HARI NEF – The Daily Dot


Being at a creative arts university and being gender nonconforming is something that has meant attention from creatives has flooded my basement, however in this instance it has meant I have delved into the world of modelling, being a muse, being interviewed and generally being poked and prodded for all my own personal gender experiences, which I have decided is FINE. If what I am doing is going to be broadcast out there for people to make THEIR OWN truths about, then I can only see that as a positive thing. However, saying this, that does not mean that I have not had run ins with people utilising me for my somewhat CHIC aesthetic, but not giving two hoots about the physical/emotional/social impact of the way that I am alive on this planet affects me as a person. Here are just a few tips from yours truly about discussing gender in your work:

  1. Use REAL trans/genderNC/LGBTQIA+ people.

“Oh I couldn’t find a model”, or “Oh well I didn’t want to offend them” are NOT excuses for doing projects on gender and not using actual real life trans models. If you’re worried about offending people whilst doing a shoot about trans/genderNC people then well…  you probably shouldn’t be doing a shoot on it because you’ve either a) not done your research or b) are just utilising their unique and gorgeous gender identity and expression as a tool to further your career, whilst completely not caring about the rights and lives of the people you’re milking for content. Sorry about it.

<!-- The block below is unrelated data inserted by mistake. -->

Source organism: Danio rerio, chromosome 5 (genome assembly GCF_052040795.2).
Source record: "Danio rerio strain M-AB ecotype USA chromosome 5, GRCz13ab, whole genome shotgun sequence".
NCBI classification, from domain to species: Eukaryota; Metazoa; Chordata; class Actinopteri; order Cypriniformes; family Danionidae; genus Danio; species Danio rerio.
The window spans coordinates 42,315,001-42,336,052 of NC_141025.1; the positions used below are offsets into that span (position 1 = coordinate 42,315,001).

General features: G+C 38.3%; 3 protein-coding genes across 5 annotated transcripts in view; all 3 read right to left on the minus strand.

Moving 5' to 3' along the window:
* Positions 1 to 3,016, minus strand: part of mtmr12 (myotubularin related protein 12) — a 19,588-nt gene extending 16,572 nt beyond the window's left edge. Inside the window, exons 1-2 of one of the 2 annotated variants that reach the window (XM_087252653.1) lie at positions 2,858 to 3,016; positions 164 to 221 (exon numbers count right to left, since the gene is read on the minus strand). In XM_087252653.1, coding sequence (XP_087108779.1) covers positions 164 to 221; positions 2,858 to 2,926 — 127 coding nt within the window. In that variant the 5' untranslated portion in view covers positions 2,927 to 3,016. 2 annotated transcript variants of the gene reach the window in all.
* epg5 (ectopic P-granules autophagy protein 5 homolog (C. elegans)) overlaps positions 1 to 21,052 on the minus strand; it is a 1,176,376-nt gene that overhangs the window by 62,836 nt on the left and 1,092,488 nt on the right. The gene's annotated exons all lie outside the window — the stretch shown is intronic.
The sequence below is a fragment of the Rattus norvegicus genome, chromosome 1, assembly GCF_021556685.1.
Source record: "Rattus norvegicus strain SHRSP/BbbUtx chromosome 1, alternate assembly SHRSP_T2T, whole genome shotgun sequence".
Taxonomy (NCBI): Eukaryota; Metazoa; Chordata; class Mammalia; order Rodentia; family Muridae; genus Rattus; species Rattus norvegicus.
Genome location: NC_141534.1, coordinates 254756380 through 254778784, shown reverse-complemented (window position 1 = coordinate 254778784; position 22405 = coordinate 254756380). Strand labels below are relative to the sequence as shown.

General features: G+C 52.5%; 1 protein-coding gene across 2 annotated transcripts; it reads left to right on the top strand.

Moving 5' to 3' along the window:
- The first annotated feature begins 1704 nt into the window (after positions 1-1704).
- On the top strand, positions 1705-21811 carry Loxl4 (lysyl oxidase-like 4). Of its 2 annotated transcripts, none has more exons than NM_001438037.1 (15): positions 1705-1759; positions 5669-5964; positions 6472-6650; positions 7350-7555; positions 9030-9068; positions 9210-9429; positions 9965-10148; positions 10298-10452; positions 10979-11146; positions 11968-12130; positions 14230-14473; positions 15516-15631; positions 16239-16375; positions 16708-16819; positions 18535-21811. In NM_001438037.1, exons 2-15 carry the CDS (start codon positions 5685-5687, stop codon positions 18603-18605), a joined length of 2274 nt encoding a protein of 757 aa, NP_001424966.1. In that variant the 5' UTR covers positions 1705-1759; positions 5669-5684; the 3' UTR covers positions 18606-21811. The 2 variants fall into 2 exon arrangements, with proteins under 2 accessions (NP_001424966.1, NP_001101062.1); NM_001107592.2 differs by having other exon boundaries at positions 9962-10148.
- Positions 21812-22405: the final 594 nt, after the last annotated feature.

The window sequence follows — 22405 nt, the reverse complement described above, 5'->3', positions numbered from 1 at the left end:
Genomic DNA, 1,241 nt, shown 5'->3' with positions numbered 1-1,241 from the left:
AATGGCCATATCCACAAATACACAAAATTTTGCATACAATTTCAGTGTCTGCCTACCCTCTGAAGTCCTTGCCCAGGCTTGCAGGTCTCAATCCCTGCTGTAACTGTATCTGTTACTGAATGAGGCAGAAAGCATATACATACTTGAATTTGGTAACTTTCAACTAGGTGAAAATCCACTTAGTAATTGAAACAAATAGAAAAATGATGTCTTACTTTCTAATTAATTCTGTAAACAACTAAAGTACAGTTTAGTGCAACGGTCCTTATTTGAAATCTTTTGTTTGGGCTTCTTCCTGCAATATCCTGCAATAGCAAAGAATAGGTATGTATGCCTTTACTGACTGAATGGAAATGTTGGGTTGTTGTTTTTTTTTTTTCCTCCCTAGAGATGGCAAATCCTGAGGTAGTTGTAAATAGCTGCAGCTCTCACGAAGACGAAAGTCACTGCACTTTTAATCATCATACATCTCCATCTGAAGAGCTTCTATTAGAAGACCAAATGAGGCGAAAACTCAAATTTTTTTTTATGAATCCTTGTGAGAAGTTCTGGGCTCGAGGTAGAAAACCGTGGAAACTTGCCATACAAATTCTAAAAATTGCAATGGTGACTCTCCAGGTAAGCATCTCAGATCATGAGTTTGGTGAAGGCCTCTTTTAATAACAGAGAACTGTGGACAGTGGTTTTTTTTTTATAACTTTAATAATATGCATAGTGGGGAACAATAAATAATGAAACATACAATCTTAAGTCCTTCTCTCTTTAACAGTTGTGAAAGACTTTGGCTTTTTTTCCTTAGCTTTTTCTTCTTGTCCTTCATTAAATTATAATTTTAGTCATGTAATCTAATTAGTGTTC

There is no use in doing a shoot/interview with trans/genderNC people and not knowing what to do/say. Take it from someone who has been on shoots before where people don’t know pronouns or your story, and instantly freeze when the actual REAL life logistics of gender identity come up. DO RESEARCH on your models/muses/subjects. Don’t just presume that because you’ve watched one episode of Transparent or I Am Cait that you are suddenly a walking talking trans know it all. NO one is, and the best you can do is get to know who you’re working with because they’ll thank you for taking a real interest in their life, and being mature and DECENT enough to be able to care for them, and not just want to use them for their cheekbones. Gender is unique to every person. A snowflake if you will.

3. Don’t do it if you’re seeing it as a trend.